On the other hand, we have done well in back injuries (despite Rio’s problems) and groin injuries. We have also done well in shoulder injuries (something I was previously concerned about): although the data shows we are about average, Rafael da Silva’s shoulder problems actually contribute a large proportion of those. When you remove them from the equation, our figures are way better than the average.

(By the way, Arsenal suffer twice as many shoulder injuries as anyone else, and more than three times as many as some. If I was an Arsenal supporter or coach, I would be asking questions about that, especially since shoulder injuries are relatively rare for footballers. But since I am not an Arsenal supporter or coach, I don’t give a shit.)

Overall, though, Arsenal have by far the worst record of the six clubs, in total number of injuries, seasonal averages or annual averages. The Gunners’ season average of 67 is worse than the maximum ever recorded by three of the clubs. Their minimum (57) is as high as our average and almost as high as several teams’ maximum. And looking at the type of injuries they suffer doesn’t offer many clues: apart from the anomaly I mentioned about shoulder injuries, the other categories all seem in line (in terms of percentage). It is not as if, for example, they suffer a disproportionate percentage of lower-leg injuries. Quite simply, their players get injured more often, in every way, and have been doing so over a long period of time.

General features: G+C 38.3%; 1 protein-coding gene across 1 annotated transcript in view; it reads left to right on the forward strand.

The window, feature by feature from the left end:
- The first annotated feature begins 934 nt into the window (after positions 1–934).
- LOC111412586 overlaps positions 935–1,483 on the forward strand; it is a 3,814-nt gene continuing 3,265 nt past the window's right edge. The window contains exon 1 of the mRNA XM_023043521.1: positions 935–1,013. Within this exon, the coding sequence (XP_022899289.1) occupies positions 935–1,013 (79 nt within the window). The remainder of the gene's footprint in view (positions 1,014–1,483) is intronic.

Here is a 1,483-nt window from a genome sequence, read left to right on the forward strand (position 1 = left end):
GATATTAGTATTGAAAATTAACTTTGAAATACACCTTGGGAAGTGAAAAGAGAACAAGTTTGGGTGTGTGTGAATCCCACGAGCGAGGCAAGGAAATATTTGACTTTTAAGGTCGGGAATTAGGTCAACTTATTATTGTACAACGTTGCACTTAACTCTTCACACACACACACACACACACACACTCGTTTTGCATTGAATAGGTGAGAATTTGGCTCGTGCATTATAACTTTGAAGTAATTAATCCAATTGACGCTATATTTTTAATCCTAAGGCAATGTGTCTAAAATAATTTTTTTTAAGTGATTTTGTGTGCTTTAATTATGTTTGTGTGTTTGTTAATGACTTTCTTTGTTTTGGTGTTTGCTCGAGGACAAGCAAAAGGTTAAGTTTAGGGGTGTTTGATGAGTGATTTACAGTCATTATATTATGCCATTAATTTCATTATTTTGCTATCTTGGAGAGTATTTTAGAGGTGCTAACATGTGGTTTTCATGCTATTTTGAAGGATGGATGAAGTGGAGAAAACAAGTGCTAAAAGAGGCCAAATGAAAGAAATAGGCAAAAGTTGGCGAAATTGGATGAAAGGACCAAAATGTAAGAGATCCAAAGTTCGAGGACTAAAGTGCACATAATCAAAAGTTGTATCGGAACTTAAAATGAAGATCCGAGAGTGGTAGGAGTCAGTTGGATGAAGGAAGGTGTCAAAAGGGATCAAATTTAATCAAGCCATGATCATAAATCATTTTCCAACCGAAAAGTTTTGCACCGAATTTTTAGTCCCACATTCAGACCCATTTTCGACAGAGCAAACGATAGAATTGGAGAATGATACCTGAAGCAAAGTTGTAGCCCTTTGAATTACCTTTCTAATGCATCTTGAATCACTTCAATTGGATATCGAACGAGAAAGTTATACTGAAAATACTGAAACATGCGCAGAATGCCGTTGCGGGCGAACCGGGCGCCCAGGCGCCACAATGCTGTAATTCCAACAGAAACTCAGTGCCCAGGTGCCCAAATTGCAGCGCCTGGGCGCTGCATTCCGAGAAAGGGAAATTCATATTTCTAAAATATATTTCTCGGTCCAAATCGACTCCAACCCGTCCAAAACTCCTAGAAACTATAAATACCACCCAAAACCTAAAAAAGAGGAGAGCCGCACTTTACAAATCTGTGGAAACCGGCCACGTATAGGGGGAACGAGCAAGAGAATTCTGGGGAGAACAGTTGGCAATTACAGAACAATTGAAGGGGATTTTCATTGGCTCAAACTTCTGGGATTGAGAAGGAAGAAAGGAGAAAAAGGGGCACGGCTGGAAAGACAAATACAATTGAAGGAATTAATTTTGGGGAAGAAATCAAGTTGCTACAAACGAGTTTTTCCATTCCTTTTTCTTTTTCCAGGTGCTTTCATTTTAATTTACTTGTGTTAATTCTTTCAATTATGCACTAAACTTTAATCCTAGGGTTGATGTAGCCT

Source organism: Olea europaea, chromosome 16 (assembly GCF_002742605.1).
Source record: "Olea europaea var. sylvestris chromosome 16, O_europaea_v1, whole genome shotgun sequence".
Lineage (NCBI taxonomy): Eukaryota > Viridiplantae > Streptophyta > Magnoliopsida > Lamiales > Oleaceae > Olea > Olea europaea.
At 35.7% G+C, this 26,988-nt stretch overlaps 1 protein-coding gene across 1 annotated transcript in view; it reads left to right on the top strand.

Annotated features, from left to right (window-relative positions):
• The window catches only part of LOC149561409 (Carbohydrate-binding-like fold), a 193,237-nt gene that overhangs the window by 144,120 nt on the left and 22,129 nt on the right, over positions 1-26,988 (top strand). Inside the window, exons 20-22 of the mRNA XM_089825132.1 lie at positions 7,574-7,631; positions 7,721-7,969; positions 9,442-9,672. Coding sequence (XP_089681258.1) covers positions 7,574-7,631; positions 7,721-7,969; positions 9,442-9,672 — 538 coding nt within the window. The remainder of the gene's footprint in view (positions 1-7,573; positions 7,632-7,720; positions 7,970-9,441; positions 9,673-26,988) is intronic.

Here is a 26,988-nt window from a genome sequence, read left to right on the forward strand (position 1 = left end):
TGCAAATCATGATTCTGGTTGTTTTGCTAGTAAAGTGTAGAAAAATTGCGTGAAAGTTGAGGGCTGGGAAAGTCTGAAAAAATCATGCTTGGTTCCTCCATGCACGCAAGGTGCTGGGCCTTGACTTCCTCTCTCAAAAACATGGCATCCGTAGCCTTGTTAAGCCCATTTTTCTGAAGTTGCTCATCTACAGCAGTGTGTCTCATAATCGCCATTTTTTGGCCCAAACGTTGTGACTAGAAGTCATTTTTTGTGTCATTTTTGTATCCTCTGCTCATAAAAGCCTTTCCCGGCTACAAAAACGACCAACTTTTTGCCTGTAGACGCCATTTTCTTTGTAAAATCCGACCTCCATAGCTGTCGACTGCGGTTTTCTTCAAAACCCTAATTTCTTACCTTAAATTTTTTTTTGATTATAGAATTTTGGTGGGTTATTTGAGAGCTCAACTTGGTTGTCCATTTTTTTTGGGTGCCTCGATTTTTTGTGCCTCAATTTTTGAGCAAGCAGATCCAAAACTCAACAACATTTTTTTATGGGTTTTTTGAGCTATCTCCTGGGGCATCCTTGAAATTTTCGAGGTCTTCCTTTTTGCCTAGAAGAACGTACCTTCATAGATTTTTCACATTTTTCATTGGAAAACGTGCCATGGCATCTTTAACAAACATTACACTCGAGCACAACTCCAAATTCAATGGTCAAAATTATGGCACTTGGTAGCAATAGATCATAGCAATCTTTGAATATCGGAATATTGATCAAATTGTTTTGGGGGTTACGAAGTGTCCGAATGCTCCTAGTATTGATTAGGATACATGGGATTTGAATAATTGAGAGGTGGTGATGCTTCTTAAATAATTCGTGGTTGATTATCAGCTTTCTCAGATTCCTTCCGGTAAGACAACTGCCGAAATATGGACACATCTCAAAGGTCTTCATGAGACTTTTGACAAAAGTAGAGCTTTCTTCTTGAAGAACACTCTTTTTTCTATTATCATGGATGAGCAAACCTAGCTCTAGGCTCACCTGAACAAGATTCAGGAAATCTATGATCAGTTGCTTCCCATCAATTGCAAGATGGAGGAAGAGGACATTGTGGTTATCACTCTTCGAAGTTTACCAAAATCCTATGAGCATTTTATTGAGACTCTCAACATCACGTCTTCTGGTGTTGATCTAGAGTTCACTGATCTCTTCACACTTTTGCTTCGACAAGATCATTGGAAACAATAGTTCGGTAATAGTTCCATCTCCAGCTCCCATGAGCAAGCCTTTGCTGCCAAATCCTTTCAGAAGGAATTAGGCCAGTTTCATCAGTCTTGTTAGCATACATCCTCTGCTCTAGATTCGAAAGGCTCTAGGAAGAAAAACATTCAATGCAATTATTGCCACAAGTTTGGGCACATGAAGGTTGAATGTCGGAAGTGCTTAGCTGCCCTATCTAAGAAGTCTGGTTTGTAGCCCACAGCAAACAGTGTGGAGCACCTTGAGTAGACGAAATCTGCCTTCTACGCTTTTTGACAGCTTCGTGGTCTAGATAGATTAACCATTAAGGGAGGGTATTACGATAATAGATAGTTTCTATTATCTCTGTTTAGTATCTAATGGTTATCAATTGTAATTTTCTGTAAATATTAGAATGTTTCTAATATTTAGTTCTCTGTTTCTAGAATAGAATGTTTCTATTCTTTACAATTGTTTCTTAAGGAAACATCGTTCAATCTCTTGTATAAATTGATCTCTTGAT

Conclusion

Although the available data (which comes from physioroom.com) has some limitations, it does provide some comfort by showing that in general, our record is about average. However, Liverpool, Chelsea and City have been consistently and significantly better, and that’s a point of interest.

In City’s case, that may partially be explained by their lighter schedule in previous seasons. However, it should be noted that their rates this season, and this calendar year, are both extremely low—only 12 so far this season, and 30 for the calendar year to date. (I am sure you will join me in hoping their luck runs out sooner rather than later.)

But it is undeniable that, so far, this season has been our worst, and if the current rate continues, it will be our worst by a very large margin.